COURT ACKNOWLEDGES RISK OF LOSING COMPANY’S NOLS IS A LEGALLY COGNIZABLE THREAT UNDER UNOCAL
On February 26, 2010, the Delaware Court of Chancery, in a case of first impression, dismissed a challenge to Selectica, Inc.’s shareholder rights plan, which contained a 4.99% “flip-in” triggering threshold.
The vast majority of Delaware corporations with shareholder rights plans (often referred to as “poison pills”) utilize a 15% triggering threshold, the same threshold of ownership as the Delaware legislature recognized as a legitimate threat to corporate independence in adopting the Delaware state takeover statute (Delaware General Corporation Law Section 203), which itself utilizes a 15% triggering threshold. These rights plans are intended to give the company leverage to defend against a coercive and/or inadequate hostile takeover offer. Recently, however, a number of companies, including Selectica, have adopted so-called “NOL pills,” intended not to protect the company from an unsolicited takeover or change of control, but rather to protect a valuable corporate asset – its net operating loss (NOL) carryforwards – which could be jeopardized if there is an ownership change under Section 382 of the Internal Revenue Code. For this purpose, an ownership change is generally defined as a change in ownership of more than 50% of the company’s shares, counting only shareholders holding 5% or greater positions. As a result, poison pills adopted for this purpose typically have triggering thresholds of just under 5%.1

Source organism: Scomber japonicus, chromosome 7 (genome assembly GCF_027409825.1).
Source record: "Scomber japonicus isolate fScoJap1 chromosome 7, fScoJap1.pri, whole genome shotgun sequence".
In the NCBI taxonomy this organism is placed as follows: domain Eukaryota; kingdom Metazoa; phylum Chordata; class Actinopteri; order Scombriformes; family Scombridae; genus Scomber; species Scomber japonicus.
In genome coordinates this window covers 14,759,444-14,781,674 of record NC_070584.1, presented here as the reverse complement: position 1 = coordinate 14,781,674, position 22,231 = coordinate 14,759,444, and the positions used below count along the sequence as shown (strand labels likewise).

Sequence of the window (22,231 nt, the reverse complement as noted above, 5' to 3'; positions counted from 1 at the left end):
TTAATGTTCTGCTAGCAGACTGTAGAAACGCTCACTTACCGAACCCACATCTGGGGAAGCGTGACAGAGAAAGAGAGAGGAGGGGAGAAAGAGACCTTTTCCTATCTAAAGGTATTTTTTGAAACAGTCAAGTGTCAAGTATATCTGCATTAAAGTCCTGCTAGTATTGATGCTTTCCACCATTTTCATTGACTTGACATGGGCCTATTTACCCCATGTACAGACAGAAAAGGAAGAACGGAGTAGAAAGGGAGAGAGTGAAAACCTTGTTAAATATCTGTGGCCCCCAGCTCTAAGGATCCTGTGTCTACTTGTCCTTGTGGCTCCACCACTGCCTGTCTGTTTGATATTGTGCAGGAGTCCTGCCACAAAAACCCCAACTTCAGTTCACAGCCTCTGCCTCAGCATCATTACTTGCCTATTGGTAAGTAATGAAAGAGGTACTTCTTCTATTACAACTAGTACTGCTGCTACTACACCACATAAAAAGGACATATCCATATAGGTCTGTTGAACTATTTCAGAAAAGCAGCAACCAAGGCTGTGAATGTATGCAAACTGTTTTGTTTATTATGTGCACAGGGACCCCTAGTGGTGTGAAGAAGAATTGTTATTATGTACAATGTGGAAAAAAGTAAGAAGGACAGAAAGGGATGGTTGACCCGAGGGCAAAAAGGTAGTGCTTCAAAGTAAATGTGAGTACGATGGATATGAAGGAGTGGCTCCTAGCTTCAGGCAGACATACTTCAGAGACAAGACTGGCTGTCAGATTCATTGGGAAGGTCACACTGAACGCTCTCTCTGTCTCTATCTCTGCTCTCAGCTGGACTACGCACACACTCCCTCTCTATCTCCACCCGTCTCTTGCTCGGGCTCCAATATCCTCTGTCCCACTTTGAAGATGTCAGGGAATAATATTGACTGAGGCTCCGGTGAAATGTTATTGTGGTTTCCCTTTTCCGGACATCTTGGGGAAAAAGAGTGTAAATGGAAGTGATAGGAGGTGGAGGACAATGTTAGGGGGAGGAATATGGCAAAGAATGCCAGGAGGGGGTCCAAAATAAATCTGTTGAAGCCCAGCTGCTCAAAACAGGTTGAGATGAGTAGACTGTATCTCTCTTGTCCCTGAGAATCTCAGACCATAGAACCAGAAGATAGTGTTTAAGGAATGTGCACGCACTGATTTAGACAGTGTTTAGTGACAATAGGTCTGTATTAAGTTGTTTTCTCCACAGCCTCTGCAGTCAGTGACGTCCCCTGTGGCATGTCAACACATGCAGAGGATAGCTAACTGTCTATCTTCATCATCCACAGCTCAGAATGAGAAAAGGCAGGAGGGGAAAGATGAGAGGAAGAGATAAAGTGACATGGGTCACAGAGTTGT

Key lessons from the case, explained in greater detail below, include...
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